North American Network Operators Group

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Re: Why do some ISP's have bandwidth quotas?

  • From: Joe Greco
  • Date: Thu Oct 04 15:18:22 2007

> On Thu, 4 Oct 2007, Hex Star wrote:
> > Why is it that the US has ISP's with either no quotas or obscenely high ones
> > while countries like Australia have ISP's with ~12gb quotas? Is there some
> > kind of added cost running a non US ISP?
> Depending upon the country you're in, that is a possibility.  Some 
> countries have either state-run or monopolistic telcos, so there is little 
> or no competition to force prices down over time.
> Even in the US, there is a huge variability in the price of telco services 
> from one part of the country to another.

Taking a slightly different approach to the question, it's obvious that
overcommit continues to be a problem for ISP's, both in the States and

It'd be interesting to know what the average utilization of an unlimited
US broadband customer was, compared to the average utilization of an 
unlimited AU broadband customer.  It would be interesting, then, to look
at where the quotas lie on the curve in both the US and AU.

Regardless, I believe that there is a certain amount of shortsightedness
on the part of service providers who are looking at bandwidth management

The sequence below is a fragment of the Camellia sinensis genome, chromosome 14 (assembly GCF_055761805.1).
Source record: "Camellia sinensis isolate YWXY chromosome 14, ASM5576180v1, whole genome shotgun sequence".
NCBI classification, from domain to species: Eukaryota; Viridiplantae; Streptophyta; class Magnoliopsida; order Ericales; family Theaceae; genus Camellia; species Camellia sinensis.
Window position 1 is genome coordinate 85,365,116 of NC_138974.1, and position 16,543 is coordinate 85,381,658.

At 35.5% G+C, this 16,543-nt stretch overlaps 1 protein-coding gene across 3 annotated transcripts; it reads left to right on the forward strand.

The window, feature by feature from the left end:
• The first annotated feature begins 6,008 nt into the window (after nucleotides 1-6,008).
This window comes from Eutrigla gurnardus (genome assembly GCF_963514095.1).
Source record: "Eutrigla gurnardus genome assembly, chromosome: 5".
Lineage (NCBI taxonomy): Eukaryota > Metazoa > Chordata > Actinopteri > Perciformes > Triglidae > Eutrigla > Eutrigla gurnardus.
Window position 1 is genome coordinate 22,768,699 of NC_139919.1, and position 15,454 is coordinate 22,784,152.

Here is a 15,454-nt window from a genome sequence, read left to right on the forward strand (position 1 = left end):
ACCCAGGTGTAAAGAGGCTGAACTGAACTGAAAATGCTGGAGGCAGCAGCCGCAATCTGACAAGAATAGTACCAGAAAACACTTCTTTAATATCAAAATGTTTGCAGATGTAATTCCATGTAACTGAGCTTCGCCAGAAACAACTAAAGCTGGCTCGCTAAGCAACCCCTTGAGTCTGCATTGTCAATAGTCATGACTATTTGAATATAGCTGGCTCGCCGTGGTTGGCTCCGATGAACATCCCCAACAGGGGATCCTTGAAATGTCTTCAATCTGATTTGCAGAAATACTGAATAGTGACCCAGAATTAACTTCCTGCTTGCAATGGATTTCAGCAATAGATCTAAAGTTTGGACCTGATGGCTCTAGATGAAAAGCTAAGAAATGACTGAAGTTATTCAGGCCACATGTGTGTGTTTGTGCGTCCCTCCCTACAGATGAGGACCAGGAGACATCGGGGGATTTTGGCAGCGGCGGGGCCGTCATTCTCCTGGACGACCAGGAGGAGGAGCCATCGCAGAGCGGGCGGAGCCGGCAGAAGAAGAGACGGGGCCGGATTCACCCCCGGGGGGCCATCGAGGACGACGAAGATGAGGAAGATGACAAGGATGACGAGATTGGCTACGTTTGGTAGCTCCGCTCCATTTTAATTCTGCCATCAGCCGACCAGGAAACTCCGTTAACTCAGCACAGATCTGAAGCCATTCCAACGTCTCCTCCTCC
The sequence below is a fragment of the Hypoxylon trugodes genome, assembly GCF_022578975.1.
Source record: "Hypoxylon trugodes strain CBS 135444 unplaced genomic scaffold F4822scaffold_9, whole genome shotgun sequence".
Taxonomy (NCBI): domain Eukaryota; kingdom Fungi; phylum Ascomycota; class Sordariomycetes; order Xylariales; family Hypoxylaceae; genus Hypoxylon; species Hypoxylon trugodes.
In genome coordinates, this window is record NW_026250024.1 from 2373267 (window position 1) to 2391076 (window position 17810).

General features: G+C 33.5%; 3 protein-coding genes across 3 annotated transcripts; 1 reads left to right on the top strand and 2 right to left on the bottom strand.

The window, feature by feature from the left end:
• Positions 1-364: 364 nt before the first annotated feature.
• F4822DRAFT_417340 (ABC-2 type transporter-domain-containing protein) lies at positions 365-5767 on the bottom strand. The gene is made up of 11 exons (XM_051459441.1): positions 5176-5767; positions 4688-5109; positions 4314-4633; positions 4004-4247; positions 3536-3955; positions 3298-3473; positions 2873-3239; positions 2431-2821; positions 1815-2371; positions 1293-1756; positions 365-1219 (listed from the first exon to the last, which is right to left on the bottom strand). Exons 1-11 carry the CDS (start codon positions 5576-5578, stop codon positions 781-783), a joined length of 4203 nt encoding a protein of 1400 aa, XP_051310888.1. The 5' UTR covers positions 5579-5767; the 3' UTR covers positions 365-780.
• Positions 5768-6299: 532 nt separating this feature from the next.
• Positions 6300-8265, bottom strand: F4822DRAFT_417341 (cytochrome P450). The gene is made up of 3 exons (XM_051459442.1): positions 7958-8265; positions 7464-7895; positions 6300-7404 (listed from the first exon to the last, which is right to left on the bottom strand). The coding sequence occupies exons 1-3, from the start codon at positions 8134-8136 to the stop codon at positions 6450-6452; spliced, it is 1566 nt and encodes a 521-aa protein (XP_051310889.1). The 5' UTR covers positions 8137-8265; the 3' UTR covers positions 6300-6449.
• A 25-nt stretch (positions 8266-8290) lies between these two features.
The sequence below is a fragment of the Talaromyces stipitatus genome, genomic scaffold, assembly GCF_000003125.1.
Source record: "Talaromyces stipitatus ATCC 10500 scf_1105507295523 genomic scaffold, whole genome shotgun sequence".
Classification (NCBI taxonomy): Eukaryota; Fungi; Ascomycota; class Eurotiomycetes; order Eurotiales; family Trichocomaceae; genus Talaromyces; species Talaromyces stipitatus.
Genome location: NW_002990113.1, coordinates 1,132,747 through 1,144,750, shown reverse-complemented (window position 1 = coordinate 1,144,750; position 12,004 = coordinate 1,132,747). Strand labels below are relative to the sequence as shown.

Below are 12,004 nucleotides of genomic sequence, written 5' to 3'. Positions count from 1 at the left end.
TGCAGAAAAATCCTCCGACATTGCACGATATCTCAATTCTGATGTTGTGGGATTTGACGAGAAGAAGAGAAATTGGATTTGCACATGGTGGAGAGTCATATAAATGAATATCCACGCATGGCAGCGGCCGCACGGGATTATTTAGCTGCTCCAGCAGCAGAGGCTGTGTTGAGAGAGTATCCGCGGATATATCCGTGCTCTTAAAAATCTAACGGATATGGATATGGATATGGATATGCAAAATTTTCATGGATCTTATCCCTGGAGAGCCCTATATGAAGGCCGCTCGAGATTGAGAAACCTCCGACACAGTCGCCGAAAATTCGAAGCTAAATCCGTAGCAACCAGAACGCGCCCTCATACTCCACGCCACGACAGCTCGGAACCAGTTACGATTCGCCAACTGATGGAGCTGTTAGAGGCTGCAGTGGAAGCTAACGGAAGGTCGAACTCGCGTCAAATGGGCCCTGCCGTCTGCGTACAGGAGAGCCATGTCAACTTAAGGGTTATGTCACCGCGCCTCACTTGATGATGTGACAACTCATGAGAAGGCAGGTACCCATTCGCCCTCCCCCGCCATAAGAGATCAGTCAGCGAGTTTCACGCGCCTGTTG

as the cure to their bandwidth ills.  It seems clear that the Internet
will remain central to our communications needs for many years, and that
delivery of content such as video will continue to increase.  End users
do not care to know that they have a "quota" or that their quota can be
filled by a relatively modest amount of content.  Remember that a 1Mbps
connection can download ~330GB/mo, so the aforementioned 12GB is nearly 
*line noise* on a multimegabit DSL or cable line.

Continued reliance on broadband users using tiny percentages of their
broadband connection certainly makes the ISP business model easier, but
in the long term, isn't going to work out well for the Internet's
continuing evolution.

And before anyone accuses me of sounding overly critical towards the AU
ISP's, let me point out that we've dropped the ball in a major way here
in the United States, as well.

... JG
Joe Greco - Network Services - Milwaukee, WI -
"We call it the 'one bite at the apple' rule. Give me one chance [and] then I
won't contact you again." - Direct Marketing Ass'n position on e-mail spam(CNN)
With 24 million small businesses in the US alone, that's way too many apples.